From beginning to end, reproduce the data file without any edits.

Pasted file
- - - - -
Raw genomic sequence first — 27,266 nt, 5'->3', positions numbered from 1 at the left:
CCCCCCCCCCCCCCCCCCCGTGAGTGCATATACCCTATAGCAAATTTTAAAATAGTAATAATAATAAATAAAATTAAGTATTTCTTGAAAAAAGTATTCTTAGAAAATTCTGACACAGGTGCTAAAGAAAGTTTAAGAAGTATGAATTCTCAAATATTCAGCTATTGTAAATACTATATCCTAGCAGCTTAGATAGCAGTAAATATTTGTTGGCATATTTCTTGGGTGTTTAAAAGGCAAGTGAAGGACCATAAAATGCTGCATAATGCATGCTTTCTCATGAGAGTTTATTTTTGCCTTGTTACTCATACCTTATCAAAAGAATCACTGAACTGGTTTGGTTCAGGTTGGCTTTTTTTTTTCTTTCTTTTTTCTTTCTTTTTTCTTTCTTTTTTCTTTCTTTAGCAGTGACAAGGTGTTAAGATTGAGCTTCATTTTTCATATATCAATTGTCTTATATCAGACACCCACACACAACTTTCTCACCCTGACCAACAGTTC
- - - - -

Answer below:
Raw genomic sequence first — 27,266 nt, 5'->3', positions numbered from 1 at the left:
CCCCCCCCCCCCCCCCCCCGTGAGTGCATATACCCTATAGCAAATTTTAAAATAGTAATAATAATAAATAAAATTAAGTATTTCTTGAAAAAAGTATTCTTAGAAAATTCTGACACAGGTGCTAAAGAAAGTTTAAGAAGTATGAATTCTCAAATATTCAGCTATTGTAAATACTATATCCTAGCAGCTTAGATAGCAGTAAATATTTGTTGGCATATTTCTTGGGTGTTTAAAAGGCAAGTGAAGGACCATAAAATGCTGCATAATGCATGCTTTCTCATGAGAGTTTATTTTTGCCTTGTTACTCATACCTTATCAAAAGAATCACTGAACTGGTTTGGTTCAGGTTGGCTTTTTTTTTTCTTTCTTTTTTCTTTCTTTTTTCTTTCTTTTTTCTTTCTTTAGCAGTGACAAGGTGTTAAGATTGAGCTTCATTTTTCATATATCAATTGTCTTATATCAGACACCCACACACAACTTTCTCACCCTGACCAACAGTTC